By Shorog Hantoush
Could the way you cook change food’s nutritional composition? Antioxidants have a strong therapeutic potential in disease prevention, but this potential is affected by cooking. While steaming, boiling, microwaving and frying help make certain foods more digestible and tasty, they all have a different impact on antioxidant activity. Read on to discover how your cooking can alter a food’s nutritional value, and how you can keep more antioxidants in the food you prepare.
Boiling, Frying, Steaming or Microwaving: Which Way is Best?
Scientists at the University of Medical Sciences in Iran demonstrated that different cooking methods have different effects on the antioxidant activity in vegetables. Some evidence points to microwaving as the better cooking method for preserving antioxidants because only a small amount of water is used, and cooking times are short. That said, because of the way microwaves work—by channeling heat directly into the molecules of food via radiation—some believe that this cooking method destroys all nutrients in the food. Deep-frying also destroys nutrients—and with deep fried foods being linked to chronic inflammation and heart disease, this is just one more reason to avoid them.
A study published in the World Journal of Pharmacy and Pharmaceutical Sciences found that boiling broccoli for 15 minutes significantly reduced anti-oxidant content compared with microwaving it for 2 minutes. Researchers from the University of China found that stir frying broccoli also caused significant antioxidant loss. However, when broccoli was steamed, it retained more of its nutrients. In both these studies microwaving and steaming were the most nutrient-friendly cooking techniques.
But it was steaming that won the contest—researchers found that it beat microwaving when it came to preserving both nutrients and flavor.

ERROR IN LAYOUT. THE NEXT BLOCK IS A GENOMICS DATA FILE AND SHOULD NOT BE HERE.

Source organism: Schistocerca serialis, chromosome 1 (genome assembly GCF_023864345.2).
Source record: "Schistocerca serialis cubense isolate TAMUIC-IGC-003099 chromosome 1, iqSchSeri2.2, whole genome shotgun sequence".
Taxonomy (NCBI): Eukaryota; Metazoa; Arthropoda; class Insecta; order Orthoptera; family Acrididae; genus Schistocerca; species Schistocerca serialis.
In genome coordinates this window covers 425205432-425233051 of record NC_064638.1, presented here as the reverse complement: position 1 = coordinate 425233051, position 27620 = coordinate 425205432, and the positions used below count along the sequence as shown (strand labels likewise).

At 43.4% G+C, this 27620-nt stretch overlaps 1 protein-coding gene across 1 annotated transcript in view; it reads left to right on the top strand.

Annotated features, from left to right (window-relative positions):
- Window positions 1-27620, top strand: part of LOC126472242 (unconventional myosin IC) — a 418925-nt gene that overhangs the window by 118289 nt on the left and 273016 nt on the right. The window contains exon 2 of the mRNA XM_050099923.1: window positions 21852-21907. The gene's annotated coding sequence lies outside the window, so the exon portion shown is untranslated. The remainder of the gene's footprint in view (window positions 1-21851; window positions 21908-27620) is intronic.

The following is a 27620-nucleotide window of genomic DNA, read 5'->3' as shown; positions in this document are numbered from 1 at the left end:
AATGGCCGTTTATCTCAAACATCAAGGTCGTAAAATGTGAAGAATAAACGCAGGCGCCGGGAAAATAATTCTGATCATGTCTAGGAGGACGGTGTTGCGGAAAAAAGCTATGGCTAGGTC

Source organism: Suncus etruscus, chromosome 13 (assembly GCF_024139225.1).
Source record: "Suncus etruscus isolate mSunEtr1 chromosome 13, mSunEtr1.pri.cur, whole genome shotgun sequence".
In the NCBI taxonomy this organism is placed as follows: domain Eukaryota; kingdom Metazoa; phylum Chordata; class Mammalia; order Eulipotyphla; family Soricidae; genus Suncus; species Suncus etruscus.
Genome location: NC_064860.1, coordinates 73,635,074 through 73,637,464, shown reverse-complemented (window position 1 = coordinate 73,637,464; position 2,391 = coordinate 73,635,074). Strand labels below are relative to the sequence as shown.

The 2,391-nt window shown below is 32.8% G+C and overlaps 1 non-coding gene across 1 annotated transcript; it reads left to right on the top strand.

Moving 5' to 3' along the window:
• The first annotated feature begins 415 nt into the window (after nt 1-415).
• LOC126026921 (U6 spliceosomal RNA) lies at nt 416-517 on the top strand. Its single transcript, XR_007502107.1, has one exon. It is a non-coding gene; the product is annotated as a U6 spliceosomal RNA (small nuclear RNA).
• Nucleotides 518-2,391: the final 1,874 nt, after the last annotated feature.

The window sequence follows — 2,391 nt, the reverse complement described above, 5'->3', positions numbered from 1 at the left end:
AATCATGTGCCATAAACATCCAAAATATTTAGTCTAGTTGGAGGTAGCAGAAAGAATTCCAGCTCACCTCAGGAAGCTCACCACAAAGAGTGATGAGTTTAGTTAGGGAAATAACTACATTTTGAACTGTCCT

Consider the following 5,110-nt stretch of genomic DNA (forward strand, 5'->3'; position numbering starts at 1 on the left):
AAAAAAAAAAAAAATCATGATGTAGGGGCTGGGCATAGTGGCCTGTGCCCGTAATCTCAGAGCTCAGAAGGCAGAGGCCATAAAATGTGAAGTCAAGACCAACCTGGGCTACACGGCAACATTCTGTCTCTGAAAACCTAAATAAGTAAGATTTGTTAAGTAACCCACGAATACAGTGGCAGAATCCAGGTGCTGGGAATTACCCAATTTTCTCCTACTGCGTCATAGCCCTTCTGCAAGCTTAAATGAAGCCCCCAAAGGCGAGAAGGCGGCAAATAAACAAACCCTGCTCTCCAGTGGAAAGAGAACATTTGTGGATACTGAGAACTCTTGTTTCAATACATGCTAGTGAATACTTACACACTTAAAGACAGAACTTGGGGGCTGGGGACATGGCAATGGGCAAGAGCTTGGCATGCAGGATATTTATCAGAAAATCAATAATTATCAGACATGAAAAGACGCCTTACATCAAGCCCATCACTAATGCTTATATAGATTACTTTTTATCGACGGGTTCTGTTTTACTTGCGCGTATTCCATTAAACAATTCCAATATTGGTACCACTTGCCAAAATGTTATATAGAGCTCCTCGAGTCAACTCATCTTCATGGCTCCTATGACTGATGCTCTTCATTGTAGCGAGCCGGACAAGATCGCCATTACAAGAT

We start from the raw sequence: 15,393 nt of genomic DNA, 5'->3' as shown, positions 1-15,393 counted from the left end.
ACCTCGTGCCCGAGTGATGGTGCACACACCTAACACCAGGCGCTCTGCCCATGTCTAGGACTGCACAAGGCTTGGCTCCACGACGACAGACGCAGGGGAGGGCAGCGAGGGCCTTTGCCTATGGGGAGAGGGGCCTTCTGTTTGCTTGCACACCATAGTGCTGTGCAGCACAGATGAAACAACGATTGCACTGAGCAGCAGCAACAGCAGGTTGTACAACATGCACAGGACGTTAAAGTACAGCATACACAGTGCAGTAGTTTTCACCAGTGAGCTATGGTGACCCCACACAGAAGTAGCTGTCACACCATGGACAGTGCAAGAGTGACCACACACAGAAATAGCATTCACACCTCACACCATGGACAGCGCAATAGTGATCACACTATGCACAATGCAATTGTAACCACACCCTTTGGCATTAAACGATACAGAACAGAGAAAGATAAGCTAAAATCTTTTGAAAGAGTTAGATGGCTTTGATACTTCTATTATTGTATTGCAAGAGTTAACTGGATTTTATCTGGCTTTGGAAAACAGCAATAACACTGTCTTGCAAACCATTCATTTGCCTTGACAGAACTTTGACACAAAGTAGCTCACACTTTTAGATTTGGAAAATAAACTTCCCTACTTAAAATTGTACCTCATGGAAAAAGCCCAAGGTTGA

That said, steaming isn’t always the best way to go. Some vegetables fare better using different cooking techniques.
Stir-frying and Roasting
When it comes to peppers, scientists at the National Academy of Agricultural Science in Korea showed that boiling and steaming significantly reduced antioxidant activity by between 20.1 – 60.5%, while roasting and stir-frying only reduced antioxidant activity by between 4.9 – 17.9%. If you want to get the most out of your peppers, lightly stir-fry them, or roast them in the oven.
Grilling and Microwaving
Researchers at the Mushroom Technological Research Centre in Spain demonstrated that frying and boiling mushrooms induces severe nutrient loss and reduces antioxidant activity. But grilling or microwaving mushrooms preserved more of their natural goodness. Scientists at the Food Science Department in Spain found the same is true for carrots, garlic and green beans. Grilling isn’t the first thing that springs to mind when we think about cooking vegetables, but perhaps it is time we start making use of it. Why not try our delicious (and super quick) stuffed mushroom recipe?
When it comes to healthy cooking, and keeping as many nutrients in your food as possible, four basic rules apply:
- Avoid deep frying. Not only does this destroy the nutrients, it delivers a high dose of saturated fat and damaging free-radicals.
- Don’t over-cook. Keep an eye on your vegetables and cook them lightly so they still have a little bit of bite.
- Use steaming to preserve as much goodness in your food as possible.
- Aim to include a good portion of raw fruits and vegetables each day—vegetables like spinach, carrots, cucumber, celery, tomatoes, courgette, peppers, etc. can be made into a zesty fresh salad bursting with antioxidants (why not try our super quick and tasty salad recipe?).
A healthy diet is one that contains plenty of raw and cooked fruits and vegetables, as well as whole grains and healthy fats. Cook your food lightly, make yourself a fresh side salad, and enjoy a plate-full of healthy disease-fighting antioxidants!References